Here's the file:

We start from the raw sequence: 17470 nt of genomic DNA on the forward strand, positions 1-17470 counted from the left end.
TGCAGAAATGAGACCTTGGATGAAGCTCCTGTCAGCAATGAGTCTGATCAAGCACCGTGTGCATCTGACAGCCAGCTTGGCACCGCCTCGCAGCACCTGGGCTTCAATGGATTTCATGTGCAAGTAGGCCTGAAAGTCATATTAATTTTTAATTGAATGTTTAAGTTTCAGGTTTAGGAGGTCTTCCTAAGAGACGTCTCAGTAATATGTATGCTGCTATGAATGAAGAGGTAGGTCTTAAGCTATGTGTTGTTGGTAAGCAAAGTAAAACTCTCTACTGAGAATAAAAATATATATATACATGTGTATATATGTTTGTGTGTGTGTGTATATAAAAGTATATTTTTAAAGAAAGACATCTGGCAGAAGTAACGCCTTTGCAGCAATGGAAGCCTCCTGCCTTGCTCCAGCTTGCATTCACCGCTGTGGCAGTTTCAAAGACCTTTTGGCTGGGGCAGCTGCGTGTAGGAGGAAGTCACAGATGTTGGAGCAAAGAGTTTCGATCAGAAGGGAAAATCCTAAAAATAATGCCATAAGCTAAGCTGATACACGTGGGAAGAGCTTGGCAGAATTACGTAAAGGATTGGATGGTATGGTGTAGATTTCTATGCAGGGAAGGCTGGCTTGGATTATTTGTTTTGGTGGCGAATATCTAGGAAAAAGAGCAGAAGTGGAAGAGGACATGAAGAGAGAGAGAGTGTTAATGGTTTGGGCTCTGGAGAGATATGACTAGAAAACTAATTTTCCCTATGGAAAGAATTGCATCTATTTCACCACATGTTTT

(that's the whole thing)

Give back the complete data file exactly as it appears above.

We start from the raw sequence: 17470 nt of genomic DNA on the forward strand, positions 1-17470 counted from the left end.
TGCAGAAATGAGACCTTGGATGAAGCTCCTGTCAGCAATGAGTCTGATCAAGCACCGTGTGCATCTGACAGCCAGCTTGGCACCGCCTCGCAGCACCTGGGCTTCAATGGATTTCATGTGCAAGTAGGCCTGAAAGTCATATTAATTTTTAATTGAATGTTTAAGTTTCAGGTTTAGGAGGTCTTCCTAAGAGACGTCTCAGTAATATGTATGCTGCTATGAATGAAGAGGTAGGTCTTAAGCTATGTGTTGTTGGTAAGCAAAGTAAAACTCTCTACTGAGAATAAAAATATATATATACATGTGTATATATGTTTGTGTGTGTGTGTATATAAAAGTATATTTTTAAAGAAAGACATCTGGCAGAAGTAACGCCTTTGCAGCAATGGAAGCCTCCTGCCTTGCTCCAGCTTGCATTCACCGCTGTGGCAGTTTCAAAGACCTTTTGGCTGGGGCAGCTGCGTGTAGGAGGAAGTCACAGATGTTGGAGCAAAGAGTTTCGATCAGAAGGGAAAATCCTAAAAATAATGCCATAAGCTAAGCTGATACACGTGGGAAGAGCTTGGCAGAATTACGTAAAGGATTGGATGGTATGGTGTAGATTTCTATGCAGGGAAGGCTGGCTTGGATTATTTGTTTTGGTGGCGAATATCTAGGAAAAAGAGCAGAAGTGGAAGAGGACATGAAGAGAGAGAGAGTGTTAATGGTTTGGGCTCTGGAGAGATATGACTAGAAAACTAATTTTCCCTATGGAAAGAATTGCATCTATTTCACCACATGTTTT